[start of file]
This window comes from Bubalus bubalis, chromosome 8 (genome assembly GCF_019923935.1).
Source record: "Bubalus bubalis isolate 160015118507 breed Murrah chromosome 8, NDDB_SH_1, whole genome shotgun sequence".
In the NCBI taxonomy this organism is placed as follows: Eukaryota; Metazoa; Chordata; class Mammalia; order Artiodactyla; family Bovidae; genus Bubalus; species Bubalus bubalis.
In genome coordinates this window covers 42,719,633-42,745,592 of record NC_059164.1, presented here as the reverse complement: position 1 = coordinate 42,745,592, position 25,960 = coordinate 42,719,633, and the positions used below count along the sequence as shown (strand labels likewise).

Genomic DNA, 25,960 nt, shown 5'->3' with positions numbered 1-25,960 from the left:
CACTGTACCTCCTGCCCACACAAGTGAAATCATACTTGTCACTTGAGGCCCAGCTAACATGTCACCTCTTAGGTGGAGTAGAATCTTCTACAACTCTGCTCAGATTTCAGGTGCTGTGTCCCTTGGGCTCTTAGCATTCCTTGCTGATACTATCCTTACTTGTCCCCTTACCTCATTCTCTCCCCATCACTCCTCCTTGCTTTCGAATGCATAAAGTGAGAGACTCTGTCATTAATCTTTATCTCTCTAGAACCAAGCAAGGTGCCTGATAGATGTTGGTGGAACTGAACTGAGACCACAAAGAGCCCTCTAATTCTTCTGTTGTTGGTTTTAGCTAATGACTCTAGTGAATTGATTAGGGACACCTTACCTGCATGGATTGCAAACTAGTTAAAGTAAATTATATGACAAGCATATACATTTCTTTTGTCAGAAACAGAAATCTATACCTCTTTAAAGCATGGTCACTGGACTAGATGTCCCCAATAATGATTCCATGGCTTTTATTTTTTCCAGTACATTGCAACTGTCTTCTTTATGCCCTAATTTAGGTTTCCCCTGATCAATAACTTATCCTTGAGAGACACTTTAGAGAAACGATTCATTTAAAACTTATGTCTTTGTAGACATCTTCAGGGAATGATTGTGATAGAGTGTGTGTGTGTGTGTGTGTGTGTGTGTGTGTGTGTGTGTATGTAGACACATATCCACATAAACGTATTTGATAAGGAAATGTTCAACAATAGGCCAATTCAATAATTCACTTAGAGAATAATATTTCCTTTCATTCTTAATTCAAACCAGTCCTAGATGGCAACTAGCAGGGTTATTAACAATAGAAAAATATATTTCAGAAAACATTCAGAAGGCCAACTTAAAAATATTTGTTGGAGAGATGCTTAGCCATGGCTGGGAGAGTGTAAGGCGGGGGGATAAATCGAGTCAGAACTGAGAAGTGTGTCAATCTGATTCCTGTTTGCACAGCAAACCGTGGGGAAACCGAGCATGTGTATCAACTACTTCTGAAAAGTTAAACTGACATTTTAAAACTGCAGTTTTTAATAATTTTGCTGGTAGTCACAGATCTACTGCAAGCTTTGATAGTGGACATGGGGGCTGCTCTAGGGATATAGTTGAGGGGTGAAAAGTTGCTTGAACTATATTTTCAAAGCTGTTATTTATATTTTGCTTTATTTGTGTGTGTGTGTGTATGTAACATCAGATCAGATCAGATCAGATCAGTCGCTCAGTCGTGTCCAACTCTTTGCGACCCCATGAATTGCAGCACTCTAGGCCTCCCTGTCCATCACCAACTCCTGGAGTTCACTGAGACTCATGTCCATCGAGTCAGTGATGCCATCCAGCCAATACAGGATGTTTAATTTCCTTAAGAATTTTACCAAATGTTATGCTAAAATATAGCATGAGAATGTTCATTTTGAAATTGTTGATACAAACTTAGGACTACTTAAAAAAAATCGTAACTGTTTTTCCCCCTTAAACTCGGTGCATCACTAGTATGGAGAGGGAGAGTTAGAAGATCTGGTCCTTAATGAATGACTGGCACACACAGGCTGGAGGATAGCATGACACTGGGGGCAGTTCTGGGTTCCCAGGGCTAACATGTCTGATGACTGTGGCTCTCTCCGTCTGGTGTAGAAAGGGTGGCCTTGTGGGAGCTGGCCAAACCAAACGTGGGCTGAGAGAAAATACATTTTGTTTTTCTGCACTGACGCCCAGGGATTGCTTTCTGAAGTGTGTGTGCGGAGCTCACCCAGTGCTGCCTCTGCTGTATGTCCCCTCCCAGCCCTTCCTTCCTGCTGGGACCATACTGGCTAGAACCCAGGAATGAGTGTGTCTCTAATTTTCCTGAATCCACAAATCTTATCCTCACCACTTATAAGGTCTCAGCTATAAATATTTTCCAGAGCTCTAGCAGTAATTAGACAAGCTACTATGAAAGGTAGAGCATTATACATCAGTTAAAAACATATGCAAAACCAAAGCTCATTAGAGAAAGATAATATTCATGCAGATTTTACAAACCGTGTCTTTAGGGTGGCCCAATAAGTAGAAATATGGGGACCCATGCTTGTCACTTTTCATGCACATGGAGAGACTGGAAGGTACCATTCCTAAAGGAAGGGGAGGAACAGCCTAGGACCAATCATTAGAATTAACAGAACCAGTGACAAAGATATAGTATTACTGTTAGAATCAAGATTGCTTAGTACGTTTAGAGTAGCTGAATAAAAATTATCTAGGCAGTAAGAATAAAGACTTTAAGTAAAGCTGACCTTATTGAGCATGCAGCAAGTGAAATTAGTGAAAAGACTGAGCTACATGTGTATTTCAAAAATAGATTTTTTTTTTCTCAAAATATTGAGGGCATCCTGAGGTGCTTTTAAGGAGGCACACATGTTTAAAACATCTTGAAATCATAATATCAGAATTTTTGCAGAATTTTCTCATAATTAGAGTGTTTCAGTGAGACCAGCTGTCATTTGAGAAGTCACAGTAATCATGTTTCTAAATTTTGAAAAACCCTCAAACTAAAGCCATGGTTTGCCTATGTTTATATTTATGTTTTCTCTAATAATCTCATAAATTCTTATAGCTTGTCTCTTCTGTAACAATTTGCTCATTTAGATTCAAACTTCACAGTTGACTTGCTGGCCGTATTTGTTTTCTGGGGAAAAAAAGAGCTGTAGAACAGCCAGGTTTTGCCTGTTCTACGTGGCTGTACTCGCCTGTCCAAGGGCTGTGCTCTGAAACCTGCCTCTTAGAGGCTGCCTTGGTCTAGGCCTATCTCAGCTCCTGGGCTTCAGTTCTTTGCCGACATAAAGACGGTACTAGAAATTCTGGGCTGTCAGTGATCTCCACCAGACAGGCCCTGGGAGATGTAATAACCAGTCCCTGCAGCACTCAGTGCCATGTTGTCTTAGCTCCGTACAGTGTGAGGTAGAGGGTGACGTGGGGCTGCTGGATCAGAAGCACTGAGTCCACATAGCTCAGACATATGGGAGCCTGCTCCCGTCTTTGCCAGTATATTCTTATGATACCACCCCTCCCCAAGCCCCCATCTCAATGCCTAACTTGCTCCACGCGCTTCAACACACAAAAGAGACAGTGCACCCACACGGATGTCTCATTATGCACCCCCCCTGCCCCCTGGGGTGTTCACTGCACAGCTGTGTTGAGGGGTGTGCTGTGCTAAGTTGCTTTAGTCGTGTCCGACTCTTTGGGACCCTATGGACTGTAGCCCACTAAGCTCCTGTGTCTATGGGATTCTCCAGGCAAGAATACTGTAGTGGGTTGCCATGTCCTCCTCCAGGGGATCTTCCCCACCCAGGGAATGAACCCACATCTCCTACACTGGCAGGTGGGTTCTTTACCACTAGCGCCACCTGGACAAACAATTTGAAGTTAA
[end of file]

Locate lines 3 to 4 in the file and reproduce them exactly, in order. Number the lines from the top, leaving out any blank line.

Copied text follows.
In the NCBI taxonomy this organism is placed as follows: Eukaryota; Metazoa; Chordata; class Mammalia; order Artiodactyla; family Bovidae; genus Bubalus; species Bubalus bubalis.
In genome coordinates this window covers 42,719,633-42,745,592 of record NC_059164.1, presented here as the reverse complement: position 1 = coordinate 42,745,592, position 25,960 = coordinate 42,719,633, and the positions used below count along the sequence as shown (strand labels likewise).